Re: [Czechlist] COMP: apostrophe on keyboard
- I was presuming that most people would "read through" their translation
anyway (even a 100-page test...)
> > If this is too complicated, you can simply highlight the entire text
> > you´ve finished and choose English as the spellcheck language. All
> > "apostropheed" with a carka will be underlined in red, and it only
> takes a
> > minute to "right click" them (if you´ll excuse the pun).
> If you're going to type with the carka and change later, the simplest
> way is to do a global find and replace -- much quicker, especially if
> it's a 100-page text...
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>If this is too complicated, you can simply highlight the entire text onceOne more reason to get a Mac. Apostrophe is alt-§ (legal paragraph
>you´ve finished and choose English as the spellcheck language. All words
>"apostropheed" with a carka will be underlined in red, and it only takes a
>minute to "right click" them (if you´ll excuse the pun).
symbol) on a Czech keyboard, no more complicated than typing a
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- In a message dated Mon, 1 Oct 2001 8:31:12 AM Eastern Daylight Time, "Jirka Bolech" <jirka.bolech@...> writes:
> Kostas Zgafas asked:WOW! Nothing beats the Mac. With the Czech keyboard selected, you just press Option and the the correct ASCII key simultaneously and get it all done in one stroke.
> > How do you type the apostrophe on Czech keybord?
> You should switch to an ASCII keyboard mode; US keyboard, IBM keyboard, UK
> keyboard... To set it up in Windows you click on Start, then Setting, then
> Control Panels and there keyboard, language. Having such a driver active,
> the apostrophe is on the same key as the Czech paragraph symbol on the Czech
> keyboard, left of Enter, not belowe Escape, that's grave accent, and not on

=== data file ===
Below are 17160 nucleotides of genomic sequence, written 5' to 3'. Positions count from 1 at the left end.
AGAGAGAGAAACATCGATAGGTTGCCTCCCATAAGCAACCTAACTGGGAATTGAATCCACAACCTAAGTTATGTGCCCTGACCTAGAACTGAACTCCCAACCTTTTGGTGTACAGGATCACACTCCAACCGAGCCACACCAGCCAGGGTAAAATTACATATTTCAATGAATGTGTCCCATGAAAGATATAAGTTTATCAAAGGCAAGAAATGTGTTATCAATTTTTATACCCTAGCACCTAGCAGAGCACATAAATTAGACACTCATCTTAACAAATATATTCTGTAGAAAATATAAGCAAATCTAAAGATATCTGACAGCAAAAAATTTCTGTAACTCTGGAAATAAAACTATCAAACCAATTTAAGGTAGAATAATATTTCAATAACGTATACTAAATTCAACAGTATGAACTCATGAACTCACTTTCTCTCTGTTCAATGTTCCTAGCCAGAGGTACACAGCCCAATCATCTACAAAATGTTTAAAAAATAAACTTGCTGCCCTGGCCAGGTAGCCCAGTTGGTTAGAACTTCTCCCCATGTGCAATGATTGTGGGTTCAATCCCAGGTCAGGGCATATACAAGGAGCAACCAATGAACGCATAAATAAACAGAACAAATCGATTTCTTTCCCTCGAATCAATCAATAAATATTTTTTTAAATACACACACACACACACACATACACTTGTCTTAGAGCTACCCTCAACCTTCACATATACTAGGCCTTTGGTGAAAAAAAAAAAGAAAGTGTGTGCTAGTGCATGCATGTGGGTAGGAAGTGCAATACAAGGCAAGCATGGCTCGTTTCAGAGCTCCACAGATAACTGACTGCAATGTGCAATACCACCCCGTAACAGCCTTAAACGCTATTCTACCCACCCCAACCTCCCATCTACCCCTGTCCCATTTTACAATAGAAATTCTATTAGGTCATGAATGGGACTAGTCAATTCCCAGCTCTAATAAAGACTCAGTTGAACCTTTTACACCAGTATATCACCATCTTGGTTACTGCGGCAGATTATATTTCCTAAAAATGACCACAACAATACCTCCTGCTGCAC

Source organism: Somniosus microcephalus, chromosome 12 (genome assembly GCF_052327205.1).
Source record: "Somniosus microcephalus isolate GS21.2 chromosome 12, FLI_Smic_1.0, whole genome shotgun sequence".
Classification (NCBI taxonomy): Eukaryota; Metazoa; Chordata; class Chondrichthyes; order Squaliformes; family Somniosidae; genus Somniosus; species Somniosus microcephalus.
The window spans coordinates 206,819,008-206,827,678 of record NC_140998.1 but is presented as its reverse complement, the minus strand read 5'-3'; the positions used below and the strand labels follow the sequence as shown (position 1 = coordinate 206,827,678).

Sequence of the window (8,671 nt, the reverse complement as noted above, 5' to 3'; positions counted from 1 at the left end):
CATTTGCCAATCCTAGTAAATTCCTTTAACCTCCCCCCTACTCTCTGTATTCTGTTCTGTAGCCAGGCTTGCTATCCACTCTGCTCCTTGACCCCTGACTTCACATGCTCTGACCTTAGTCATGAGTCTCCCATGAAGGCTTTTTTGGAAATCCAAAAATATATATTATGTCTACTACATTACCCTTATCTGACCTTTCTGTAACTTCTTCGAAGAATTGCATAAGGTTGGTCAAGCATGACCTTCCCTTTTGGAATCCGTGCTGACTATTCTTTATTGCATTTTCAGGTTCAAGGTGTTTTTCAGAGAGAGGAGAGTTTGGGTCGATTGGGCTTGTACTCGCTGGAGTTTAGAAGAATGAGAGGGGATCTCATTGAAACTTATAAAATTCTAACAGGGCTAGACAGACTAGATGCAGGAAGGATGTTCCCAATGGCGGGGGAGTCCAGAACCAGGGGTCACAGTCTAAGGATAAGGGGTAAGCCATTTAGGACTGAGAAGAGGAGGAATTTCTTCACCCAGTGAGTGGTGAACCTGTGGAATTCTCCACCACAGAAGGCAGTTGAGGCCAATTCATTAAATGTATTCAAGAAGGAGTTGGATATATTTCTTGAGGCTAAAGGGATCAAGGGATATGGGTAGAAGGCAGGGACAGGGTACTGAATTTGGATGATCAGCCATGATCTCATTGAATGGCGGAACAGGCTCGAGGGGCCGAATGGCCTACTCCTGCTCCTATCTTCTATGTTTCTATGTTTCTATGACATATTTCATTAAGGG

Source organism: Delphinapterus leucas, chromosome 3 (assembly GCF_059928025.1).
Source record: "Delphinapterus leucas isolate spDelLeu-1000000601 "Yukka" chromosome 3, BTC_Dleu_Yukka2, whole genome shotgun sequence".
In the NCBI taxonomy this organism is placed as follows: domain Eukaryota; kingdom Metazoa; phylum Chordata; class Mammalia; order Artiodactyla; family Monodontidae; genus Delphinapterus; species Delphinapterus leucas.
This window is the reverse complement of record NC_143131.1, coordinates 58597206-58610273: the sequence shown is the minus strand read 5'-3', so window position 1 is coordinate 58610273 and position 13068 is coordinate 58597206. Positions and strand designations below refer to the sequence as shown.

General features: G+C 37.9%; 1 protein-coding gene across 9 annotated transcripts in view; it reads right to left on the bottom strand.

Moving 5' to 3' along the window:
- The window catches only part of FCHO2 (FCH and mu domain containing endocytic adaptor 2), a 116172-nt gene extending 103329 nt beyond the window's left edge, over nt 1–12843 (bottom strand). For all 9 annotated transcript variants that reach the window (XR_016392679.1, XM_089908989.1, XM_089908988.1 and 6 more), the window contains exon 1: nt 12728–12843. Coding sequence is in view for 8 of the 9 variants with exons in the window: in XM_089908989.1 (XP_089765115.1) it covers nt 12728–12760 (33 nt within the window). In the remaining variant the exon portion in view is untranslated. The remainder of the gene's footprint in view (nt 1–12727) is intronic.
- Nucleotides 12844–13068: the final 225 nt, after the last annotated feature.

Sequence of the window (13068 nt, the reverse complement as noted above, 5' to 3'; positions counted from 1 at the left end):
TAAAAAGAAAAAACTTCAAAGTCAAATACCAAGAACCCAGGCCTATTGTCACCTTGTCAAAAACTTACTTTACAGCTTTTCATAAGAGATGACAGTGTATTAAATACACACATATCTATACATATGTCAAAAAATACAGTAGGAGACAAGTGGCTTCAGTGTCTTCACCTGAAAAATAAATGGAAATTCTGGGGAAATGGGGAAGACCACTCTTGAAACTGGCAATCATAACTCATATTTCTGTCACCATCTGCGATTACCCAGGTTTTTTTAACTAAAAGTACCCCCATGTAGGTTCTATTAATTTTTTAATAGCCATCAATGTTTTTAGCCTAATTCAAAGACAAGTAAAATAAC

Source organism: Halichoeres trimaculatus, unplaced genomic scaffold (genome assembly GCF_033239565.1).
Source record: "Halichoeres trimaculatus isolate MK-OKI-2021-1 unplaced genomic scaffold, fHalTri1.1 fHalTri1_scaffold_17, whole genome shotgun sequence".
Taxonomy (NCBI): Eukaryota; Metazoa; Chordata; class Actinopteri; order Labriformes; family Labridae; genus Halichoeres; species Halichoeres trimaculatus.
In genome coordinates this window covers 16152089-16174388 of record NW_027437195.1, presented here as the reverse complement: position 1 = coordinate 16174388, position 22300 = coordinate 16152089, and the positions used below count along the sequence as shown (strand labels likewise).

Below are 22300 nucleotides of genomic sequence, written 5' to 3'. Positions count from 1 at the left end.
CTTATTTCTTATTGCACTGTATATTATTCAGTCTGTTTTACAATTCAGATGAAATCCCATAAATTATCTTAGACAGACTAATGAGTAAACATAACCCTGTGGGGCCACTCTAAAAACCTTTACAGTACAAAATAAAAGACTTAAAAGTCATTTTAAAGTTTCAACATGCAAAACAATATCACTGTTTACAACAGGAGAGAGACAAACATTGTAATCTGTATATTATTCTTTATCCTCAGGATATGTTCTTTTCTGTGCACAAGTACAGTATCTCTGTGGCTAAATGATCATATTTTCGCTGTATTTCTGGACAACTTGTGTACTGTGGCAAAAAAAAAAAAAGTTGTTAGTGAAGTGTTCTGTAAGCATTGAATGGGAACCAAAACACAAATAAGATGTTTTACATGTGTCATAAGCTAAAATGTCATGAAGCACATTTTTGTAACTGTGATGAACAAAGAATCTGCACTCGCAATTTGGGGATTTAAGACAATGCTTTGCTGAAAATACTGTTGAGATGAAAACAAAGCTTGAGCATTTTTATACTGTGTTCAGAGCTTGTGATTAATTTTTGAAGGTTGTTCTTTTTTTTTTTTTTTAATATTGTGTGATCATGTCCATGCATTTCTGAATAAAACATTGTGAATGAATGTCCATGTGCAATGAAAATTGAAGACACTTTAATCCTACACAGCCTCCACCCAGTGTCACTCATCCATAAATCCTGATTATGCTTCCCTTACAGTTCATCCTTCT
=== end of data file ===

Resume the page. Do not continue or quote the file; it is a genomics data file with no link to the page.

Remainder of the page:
> the key with the hacek (shifted) on the Czech keyboard, that's the accute
> accent = carka.
> In a Personal Computer, another possibility is to use the BIOS function of
> entering an ASCII character by holding down the Alt key and typing the
> decimal code of the character you desire simultaneously - the character is
> entered whereever your cursor is on releasing the Alt key. The apostrophe's
> code is 39.
> In Microsoft Word, you can also use this command: Insert and then Symbol in
> the pull-down menu where you'll find the ASCII apostrophe within the
> standard Latin character set or a better-looking apostrophe in the Special
> Characters flap along with its key shortcut.
> WOW! Nothing beats the Mac. With the Czech keyboard selected, youjust press Option and the the correct ASCII key simultaneously and
get it all done in one stroke.
You might be right. For PC users only: try left Alt + 39 on the
numeric keyboard and you'll see the magic :-)))
- Otto Pacholik wrote
> You might be right. For PC users only: try left Alt + 39 on theYeah, I did not mention in my posting that this only works with the
> numeric keyboard and you'll see the magic :-)))
left-hand-side Alteration key. The PC "knows" if you're pressing left or
right Shift, Control or Alteration key.
> I was presuming that most people would "read through" theirCoilin, you are probably one of the most experienced Czech>English
> translation anyway (even a 100-page test...)
proofreaders in the world: you should know that many translators do not
bother to proofread their own work.
Even though you do proofread your own translations, I'd still recommend
that you follow Rachel's procedure -- if only to avoid repetitive strain